And yes, it’ll be a mess and they’ll end up not checking everyone’s documents and people will complain that they brought them along for nothing. And yes, some people who do get checked will not have the documentation and there will be some shouting and a fight.
It’s even a bit vague about what you actually need to bring, and given that this is an event in South Africa, so the security probably won’t have been suitably briefed anyway, I’d bring everything on the list. And lots of other things too. Smile nicely, be polite throughout, baffle with bullshit, gain entry. Standard practice.
As usual, I would wholeheartedly advise parking in the P1 parking at the CTICC for a quick getaway once you’ve shuttled (free) into town from the stadium.
Please share this information so no-one gets locked out. Ed might not be your cup of tea (he’s certainly not mine), but imagine missing a concert you had bought tickets for, simply because you didn’t have a printed A4 PDF with someone’s name on it. Madness.
Here’s one that’s going to divide the readership. Oh, and the way this panned out in my head overnight, it may include some swearing. So… you know… be warned.
Earlier this week, I saw a lot of people tweeting, sharing and generally acting holier-than-thou online about Black Friday:
“Save 100% this Black Friday by staying at home and not buying anything!”
Which is your prerogative, of course. And I really do understand the sentiment. But if you have been after a flatscreen TV for a couple of months like my mother-in-law has, then why not wait until Black Friday and get the model you want for 30% less?
(She did, yes.)
So, if you need something or if you have planned and saved to buy something, then actually, Black Friday is a very good day to go and buy it.
This isn’t a post about saving money on Black Friday though. This – at least as far as I can work out – is an absolute no-brainer of an idea which will not only save South African individuals a chunk of change, but will also make the world a much nicer place. Which is why it will never catch on.
Yep: we’re back on the concert thing. We have been here before. Often.
We went to see James at Kirstenbosch last night. Here’s them.
Great band, great venue, great gig. Tickets were R545 each. And here in SA, that’s a reasonable price to pay to see an international act. (For reference, Ed Sheeran is coming to Cape Town Stadium next year and prices range from R395 to (eina!) R1360.)
Only the one issue then: once again, many of the crowd talked loudly to one another throughout the entire fecking concert. Not quietly, because that would have been only mildly disrespectful and would have necessitated actually thinking of other people. No. The band played loudly, so they shouted to each other across their picnic blankets about this, that and the other.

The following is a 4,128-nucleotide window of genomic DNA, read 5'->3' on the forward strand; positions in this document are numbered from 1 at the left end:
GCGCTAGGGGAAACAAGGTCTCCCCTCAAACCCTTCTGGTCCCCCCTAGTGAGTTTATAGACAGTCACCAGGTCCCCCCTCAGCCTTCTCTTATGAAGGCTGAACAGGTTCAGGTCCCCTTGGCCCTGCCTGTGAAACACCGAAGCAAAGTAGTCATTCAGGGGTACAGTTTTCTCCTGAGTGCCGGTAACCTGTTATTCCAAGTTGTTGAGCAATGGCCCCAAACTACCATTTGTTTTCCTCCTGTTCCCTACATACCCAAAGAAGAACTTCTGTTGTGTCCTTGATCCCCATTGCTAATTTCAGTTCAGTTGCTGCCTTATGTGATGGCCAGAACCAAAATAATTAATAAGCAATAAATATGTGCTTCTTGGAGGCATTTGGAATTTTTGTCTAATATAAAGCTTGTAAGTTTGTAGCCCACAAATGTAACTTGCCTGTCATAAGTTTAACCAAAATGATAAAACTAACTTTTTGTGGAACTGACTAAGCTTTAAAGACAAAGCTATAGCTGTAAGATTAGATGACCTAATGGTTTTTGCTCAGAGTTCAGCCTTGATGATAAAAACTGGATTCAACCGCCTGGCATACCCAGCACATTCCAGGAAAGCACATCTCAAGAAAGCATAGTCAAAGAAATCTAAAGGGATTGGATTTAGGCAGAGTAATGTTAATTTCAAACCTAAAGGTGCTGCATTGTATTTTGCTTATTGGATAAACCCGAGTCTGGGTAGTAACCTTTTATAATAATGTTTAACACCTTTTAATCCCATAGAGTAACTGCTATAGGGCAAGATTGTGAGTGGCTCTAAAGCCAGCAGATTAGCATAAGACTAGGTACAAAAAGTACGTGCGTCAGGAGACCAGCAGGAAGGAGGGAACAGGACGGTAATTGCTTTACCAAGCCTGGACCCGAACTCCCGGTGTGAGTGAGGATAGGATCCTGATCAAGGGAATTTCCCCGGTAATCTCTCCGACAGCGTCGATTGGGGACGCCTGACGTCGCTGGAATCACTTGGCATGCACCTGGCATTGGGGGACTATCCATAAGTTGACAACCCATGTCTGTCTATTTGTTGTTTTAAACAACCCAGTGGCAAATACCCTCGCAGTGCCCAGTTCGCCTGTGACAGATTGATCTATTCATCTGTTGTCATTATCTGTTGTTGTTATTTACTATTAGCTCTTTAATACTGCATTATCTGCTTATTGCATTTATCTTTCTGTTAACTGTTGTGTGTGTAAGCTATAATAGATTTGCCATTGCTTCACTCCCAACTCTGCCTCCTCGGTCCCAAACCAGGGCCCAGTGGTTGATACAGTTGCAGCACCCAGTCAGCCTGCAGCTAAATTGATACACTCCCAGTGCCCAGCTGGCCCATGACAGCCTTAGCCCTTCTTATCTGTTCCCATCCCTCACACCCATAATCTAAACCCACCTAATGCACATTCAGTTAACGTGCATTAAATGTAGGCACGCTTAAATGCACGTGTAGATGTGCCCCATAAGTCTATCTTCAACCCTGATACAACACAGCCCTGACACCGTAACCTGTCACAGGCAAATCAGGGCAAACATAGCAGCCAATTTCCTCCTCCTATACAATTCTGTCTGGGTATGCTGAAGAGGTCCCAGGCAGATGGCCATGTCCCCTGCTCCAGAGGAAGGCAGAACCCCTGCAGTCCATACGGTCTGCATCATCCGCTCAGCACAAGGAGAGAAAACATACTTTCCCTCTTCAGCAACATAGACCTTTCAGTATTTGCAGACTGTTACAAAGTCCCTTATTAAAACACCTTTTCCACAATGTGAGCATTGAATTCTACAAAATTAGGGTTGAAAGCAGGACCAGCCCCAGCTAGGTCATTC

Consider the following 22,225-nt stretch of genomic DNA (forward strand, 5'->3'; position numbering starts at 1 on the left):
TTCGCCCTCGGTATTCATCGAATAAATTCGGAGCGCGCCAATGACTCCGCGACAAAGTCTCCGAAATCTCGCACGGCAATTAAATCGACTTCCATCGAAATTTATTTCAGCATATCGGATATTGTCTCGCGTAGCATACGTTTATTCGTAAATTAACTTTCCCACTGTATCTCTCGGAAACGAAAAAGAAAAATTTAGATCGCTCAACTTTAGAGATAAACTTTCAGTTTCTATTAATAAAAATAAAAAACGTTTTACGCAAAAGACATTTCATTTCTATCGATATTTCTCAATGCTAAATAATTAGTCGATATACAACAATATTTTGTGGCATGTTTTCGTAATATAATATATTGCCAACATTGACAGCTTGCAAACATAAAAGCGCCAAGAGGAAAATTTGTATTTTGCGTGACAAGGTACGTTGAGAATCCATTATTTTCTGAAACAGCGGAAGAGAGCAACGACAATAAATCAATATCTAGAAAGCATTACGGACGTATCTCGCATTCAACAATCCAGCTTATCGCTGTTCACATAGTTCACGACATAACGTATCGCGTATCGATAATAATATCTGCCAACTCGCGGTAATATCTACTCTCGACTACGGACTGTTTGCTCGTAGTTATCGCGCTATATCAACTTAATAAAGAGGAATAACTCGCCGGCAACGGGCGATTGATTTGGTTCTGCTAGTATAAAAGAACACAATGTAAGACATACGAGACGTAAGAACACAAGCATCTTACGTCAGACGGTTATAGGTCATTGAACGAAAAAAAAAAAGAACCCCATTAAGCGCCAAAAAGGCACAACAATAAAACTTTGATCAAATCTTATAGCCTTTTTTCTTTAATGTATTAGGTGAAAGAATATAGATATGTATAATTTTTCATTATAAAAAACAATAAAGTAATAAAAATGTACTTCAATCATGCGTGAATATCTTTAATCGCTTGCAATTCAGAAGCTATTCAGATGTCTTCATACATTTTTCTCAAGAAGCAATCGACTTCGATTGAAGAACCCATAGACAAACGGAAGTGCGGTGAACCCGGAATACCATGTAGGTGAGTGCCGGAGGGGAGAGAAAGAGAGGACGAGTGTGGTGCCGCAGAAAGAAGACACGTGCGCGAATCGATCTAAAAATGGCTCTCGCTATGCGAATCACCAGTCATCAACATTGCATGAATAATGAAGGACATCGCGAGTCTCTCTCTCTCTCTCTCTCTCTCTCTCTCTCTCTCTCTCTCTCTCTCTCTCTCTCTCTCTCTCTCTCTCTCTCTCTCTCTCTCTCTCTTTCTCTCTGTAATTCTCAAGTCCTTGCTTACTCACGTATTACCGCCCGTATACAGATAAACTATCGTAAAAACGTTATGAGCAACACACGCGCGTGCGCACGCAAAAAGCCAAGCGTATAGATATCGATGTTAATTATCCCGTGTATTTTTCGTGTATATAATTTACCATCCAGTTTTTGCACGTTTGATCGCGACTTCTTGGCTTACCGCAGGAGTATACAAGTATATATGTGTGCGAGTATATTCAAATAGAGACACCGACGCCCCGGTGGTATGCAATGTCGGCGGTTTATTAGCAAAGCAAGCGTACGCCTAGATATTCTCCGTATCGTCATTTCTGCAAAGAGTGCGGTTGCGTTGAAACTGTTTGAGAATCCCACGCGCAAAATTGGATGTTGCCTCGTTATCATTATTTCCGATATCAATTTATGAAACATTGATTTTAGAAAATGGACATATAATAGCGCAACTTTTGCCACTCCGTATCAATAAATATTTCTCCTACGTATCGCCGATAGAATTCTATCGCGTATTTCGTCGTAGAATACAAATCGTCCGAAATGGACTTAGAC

Look, I don’t get it. And [deity] knows I’ve tried to understand. If you want to talk to each other, stay home and talk to each other. If you want to shout to each other, stay home, turn the tele on loudly and shout to each other. If you want to shout to each other across a picnic blanket, why not chuck one down in front of the loud TV and shout at each other across it?
It’s not rocket surgery.
Don’t spend five hundred and forty five fecking Rands each to sit on a dark grassy slope and ruin things for people who – really weirdly – have actually turned up at a concert to hear the band playing and not you shouting to your mate about taking junior to the fecking Constantia Uitsig fecking bike park in the morning.
I just saved you R1090. That’s, like, two overpriced coffees while he’s on the pisspoor dirt track tomorrow. Boom.
Or if you really did pay your Rands to come along to hear the band, then couldn’t your utterly mundane shouty conversation just have waited for an hour and a half? You bunch of self-absorbed, stereotypical, Southern Suburbs twats. No wonder everyone hates you.
Look, I know things won’t change. [narrator: and he was right.] But they should. [narrator: *chuckles*]
If any of the promoters or venues are reading this (spoiler: they’re not), then please consider designating a section of the audience to be a “quiet zone” like this. Not for people to sit there silently and still, but just for them not to talk throughout all the songs. An area where people who want to hear the music, who paid to hear the music, can hear the music and not details of the personal experience of one student in last week’s 1st year Economics exam at UCT. Because I really don’t want to hear that ever anyway. But least of all when I’ve paid 600 bucks to enjoy a concert.